Without even kneeling to ask the Great Google, I am certain that minds much finer than mine – many of them 100 years dead – have written on the attraction, the cultural function and the spiritual resonance of the carnival and, in particular, of midways: those cheap pop-up cities of the night (by daylight mere propped corridors of trampled rubbish, gas spill and wood rot) that would lose every last volt of magic were they ever to employ a single instance of technology more modern than late Victorian. For therein lies much of their spell: fake cities designed to fool our great-grandparents, not us, patched and repatched (absolute frugality serving, as it often does, the higher purpose of continuity) and, we pray, routinely and scrupulously inspected by local certifying bodies where such bodies still hold the authority and own the knowledge, but effectively unchanged since the days, in the late 1920s, when my father’s uncle Stanley left his house and family while my father played in his yard. My father said, “Where are you going, Uncle Stanley?” and Stanley said, “to the store.” And my father asked, “Can I go with you?” as he often did, and Stanley said, “Not this time, Jack.” And no one saw Stanley again for years and years, until someone thought he recognized him passing through town with the carnival.
If we study the ways of ghosts, we see that, for their forms and gestures, they prefer the antique. The first thing they do when born is to shed the clothes, language and technologies of their own time and adopt the habits not of one fixed period, but of a certain sliding ghost-lag interval behind the present. They cleave forthwith to the version of the weird old world they acquired early in their organic lives, transmitted to them via cigar boxes and print adverts for tonics, meters saved in shoeboxes by grieving and frugal grandmothers, instruments designed to measure output in units no longer recognized. But, of course, my grandfather’s ferambules and grotchets are your grandfather’s half-wex spanches and torsillaries. Thus does ghost culture inch forward, conservatively, angrily, through time, a full gaggle-and-a-half of generations behind, and always lagging like a recalcitrant child hand-pulled through a school-clothes shopping trip by his (my) trend-conscious mother.
We are at a momentous and defining time in ghost history. I don’t believe they will ever figure out how to inhabit digital, perhaps out of sheer distaste for it and a ghastly certainty, based on knowledge vouchsafed at their moment of passage, that digital is pyrite and gutless soy cheese, a rosy, parched dead end for humanity. It is drying our souls. Get thee to the carnival!
My carnival is the Ulster County Fair – “a real country fair,” says its local TV ad, the emphasis a seeming dig at the high-fiber, old-money affair across the river. But as we have established beyond dispute above, in the world of county fairs, real means fake. My county’s fair only ever disappointed me in that its city of night did not extend in all directions, unfolding in never-ending variety and surprise, through danger, through rausch, through dream. In retrospect, that was a lot to ask. It is a good old fair.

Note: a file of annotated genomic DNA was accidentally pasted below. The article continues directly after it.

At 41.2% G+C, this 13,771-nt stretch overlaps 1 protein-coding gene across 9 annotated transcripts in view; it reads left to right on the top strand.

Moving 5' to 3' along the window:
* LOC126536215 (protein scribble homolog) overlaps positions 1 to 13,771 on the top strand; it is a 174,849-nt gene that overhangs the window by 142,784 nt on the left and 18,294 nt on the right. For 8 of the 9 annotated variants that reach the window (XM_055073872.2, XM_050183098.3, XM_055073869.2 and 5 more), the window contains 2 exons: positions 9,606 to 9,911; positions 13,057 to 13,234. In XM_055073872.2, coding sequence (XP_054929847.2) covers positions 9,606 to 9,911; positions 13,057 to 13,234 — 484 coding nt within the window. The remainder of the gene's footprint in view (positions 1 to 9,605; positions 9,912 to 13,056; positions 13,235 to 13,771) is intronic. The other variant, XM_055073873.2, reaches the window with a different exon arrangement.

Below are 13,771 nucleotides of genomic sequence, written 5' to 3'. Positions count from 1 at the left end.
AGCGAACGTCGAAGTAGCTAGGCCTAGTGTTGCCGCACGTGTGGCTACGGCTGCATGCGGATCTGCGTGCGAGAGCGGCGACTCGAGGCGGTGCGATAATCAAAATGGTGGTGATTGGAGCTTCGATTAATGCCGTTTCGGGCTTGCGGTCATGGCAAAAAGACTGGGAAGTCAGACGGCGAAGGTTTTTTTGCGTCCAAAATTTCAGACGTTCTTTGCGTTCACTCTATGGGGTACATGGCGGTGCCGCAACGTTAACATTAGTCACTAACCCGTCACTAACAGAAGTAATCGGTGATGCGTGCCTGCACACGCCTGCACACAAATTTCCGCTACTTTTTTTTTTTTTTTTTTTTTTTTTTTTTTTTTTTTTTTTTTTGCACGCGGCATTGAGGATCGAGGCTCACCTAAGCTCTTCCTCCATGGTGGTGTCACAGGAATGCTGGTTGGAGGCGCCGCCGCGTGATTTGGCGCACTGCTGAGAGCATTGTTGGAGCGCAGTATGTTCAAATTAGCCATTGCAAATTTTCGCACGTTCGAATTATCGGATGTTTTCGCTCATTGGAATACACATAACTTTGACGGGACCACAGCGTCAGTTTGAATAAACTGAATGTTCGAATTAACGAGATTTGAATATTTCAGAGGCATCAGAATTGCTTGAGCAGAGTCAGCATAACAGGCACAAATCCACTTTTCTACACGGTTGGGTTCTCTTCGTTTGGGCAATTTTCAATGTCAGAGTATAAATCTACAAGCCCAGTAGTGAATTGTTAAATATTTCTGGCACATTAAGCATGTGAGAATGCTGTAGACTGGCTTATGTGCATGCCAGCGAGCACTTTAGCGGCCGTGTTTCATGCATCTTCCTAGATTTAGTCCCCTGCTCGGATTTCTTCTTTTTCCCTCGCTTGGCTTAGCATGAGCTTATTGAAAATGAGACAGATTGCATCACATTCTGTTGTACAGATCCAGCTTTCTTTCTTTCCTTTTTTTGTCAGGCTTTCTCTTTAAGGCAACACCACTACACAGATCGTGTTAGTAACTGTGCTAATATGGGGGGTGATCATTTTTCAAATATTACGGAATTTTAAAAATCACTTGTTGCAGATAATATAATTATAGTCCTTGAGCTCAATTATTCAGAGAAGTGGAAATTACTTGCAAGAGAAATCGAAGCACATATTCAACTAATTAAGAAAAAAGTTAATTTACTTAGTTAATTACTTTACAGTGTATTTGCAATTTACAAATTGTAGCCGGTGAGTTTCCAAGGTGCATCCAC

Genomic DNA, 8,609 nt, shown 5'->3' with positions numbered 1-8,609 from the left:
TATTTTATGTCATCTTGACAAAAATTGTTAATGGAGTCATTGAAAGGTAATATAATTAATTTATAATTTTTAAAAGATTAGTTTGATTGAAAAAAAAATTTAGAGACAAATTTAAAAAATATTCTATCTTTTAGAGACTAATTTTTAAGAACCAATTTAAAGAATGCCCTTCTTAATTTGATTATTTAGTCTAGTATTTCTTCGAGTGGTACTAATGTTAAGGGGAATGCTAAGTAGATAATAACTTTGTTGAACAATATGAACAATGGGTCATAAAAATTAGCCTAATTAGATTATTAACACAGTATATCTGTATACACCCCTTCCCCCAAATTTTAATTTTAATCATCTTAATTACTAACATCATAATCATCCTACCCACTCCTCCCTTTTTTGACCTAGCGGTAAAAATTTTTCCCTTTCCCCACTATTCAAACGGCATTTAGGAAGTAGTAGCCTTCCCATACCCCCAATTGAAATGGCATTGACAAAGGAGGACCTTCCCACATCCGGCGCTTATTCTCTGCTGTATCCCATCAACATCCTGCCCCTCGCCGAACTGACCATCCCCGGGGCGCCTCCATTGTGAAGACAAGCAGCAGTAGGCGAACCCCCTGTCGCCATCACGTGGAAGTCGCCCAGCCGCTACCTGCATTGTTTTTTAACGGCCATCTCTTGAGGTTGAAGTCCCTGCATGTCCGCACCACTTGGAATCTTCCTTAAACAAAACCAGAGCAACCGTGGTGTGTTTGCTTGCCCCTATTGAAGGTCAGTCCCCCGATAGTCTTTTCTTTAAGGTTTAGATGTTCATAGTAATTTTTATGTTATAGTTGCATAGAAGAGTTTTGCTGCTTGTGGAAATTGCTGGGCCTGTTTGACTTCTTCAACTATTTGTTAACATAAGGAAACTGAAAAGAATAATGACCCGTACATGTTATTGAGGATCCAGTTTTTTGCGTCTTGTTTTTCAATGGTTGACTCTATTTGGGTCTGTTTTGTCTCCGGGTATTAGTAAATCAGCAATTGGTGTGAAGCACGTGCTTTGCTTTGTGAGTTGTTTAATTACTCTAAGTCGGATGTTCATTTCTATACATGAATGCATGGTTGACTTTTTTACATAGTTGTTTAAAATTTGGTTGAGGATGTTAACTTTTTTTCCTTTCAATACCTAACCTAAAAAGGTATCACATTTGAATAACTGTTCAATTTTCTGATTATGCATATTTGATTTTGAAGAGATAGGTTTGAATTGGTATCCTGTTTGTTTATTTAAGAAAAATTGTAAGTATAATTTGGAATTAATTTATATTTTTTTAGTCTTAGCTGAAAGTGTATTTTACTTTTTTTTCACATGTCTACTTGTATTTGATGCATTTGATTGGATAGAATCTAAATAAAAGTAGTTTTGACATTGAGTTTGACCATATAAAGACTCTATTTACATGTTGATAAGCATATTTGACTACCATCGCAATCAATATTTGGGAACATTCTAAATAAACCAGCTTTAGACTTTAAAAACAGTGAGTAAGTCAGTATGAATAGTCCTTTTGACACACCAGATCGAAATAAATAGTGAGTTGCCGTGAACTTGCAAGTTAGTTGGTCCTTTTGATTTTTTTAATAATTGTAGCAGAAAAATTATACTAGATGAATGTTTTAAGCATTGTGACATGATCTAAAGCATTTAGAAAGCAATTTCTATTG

The Ulster County Fair lights up the fairgrounds in New Paltz from July 31 through August 5. On the music front, headliners include Thunder Ridge, Billy Bob Thornton and the Boxmasters, the Charlie Daniels Band, Keith Anderson, Jenny Tolman, Cale Dodds and former Journey lead singer Steve Auger. Always a value-conscious event for the people, the fair charges a general admission price of $17, which includes all midway rides, shows, entertainment and parking. Tuesday is Carload Night, where cars carrying up to eight people are admitted for $50. Wednesday is Senior Night. For more information and a complete schedule of events and performances, visit http://ulstercountyfair.com. The Ulster County Fairgrounds are located at 249 Libertyville Road in New Paltz.
Some (not all) of what’s happening this year:
Daily / ongoing
Robinson’s Racing Pigs: Watch adorable pigs race around a small track to get an Oreo cookie. Four shows daily (Wednesday through Saturday): 12:30, 3:30, 6:30, 8:30 p.m.; Sunday 12:30, 2, 3:30, and 5:30 p.m.
Two by Two Petting Zoo: Includes some animals you can pet and feed (like goats) and others you can observe, like black leopards, monkeys and kangaroos. 1:30, 4:30, 7:30 p.m. (Wednesday-Saturday), 1:30 & 5 p.m. (Sunday).
Josh Landry – Chain Saw Carver: four shows daily (11 a.m., 1 p.m., 4 p.m. and 7 p.m.) Wednesday through Saturday; 11 a.m. and 1 p.m. on Sunday with auction of all pieces at 4 p.m. Watch Landry turn a three-foot log into an intricate piece of art in 45 minutes.
Senior day: Seniors 62 and over will receive free admission up to 4 p.m.
12 p.m. Mini Draft Horse Pull
4:30 p.m. Light Weight Draft Horse Pull
7 p.m. Heavy Weight Draft Horse Pull
Entertainment: Billy Bob Thornton & the Box Masters (yes, the actor), 8 p.m.
Fireworks at dusk (9:30 p.m.)
7 p.m. Truck Pull: Got the biggest and baddest truck?! Come to the Fair to win bragging rights!
Entertainment: Charlie Daniels Band, 8 p.m.
Entertainment: Keith Anderson (country music), 8 p.m.
Entertainment: Jenny Tolman (country music), 7 p.m.
Entertainment: Former Journey lead singer Steve Augeri, 5:30 p.m.